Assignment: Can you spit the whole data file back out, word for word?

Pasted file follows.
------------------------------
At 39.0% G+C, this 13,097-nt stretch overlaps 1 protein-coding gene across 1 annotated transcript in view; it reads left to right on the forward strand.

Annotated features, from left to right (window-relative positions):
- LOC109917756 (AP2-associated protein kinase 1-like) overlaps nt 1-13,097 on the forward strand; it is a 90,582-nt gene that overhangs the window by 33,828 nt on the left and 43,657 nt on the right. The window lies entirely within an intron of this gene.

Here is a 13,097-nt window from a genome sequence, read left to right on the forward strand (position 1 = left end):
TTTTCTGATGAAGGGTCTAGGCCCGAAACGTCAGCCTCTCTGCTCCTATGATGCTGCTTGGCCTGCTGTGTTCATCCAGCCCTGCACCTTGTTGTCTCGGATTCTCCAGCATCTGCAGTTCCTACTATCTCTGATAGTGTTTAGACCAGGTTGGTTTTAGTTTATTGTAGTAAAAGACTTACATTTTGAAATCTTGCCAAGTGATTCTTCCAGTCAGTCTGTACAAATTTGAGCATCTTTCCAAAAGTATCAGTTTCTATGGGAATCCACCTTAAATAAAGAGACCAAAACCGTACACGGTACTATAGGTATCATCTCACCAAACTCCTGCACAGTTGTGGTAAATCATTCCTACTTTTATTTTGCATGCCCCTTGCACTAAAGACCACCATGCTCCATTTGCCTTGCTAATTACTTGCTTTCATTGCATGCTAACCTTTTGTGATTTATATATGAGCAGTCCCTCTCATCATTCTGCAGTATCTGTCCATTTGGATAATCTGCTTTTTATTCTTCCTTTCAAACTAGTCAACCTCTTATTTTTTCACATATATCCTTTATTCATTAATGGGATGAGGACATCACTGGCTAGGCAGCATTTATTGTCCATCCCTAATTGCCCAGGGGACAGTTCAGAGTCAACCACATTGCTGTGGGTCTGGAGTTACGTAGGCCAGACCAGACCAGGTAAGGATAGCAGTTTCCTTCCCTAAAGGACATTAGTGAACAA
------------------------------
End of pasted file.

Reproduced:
At 39.0% G+C, this 13,097-nt stretch overlaps 1 protein-coding gene across 1 annotated transcript in view; it reads left to right on the forward strand.

Annotated features, from left to right (window-relative positions):
- LOC109917756 (AP2-associated protein kinase 1-like) overlaps nt 1-13,097 on the forward strand; it is a 90,582-nt gene that overhangs the window by 33,828 nt on the left and 43,657 nt on the right. The window lies entirely within an intron of this gene.

Here is a 13,097-nt window from a genome sequence, read left to right on the forward strand (position 1 = left end):
TTTTCTGATGAAGGGTCTAGGCCCGAAACGTCAGCCTCTCTGCTCCTATGATGCTGCTTGGCCTGCTGTGTTCATCCAGCCCTGCACCTTGTTGTCTCGGATTCTCCAGCATCTGCAGTTCCTACTATCTCTGATAGTGTTTAGACCAGGTTGGTTTTAGTTTATTGTAGTAAAAGACTTACATTTTGAAATCTTGCCAAGTGATTCTTCCAGTCAGTCTGTACAAATTTGAGCATCTTTCCAAAAGTATCAGTTTCTATGGGAATCCACCTTAAATAAAGAGACCAAAACCGTACACGGTACTATAGGTATCATCTCACCAAACTCCTGCACAGTTGTGGTAAATCATTCCTACTTTTATTTTGCATGCCCCTTGCACTAAAGACCACCATGCTCCATTTGCCTTGCTAATTACTTGCTTTCATTGCATGCTAACCTTTTGTGATTTATATATGAGCAGTCCCTCTCATCATTCTGCAGTATCTGTCCATTTGGATAATCTGCTTTTTATTCTTCCTTTCAAACTAGTCAACCTCTTATTTTTTCACATATATCCTTTATTCATTAATGGGATGAGGACATCACTGGCTAGGCAGCATTTATTGTCCATCCCTAATTGCCCAGGGGACAGTTCAGAGTCAACCACATTGCTGTGGGTCTGGAGTTACGTAGGCCAGACCAGACCAGGTAAGGATAGCAGTTTCCTTCCCTAAAGGACATTAGTGAACAA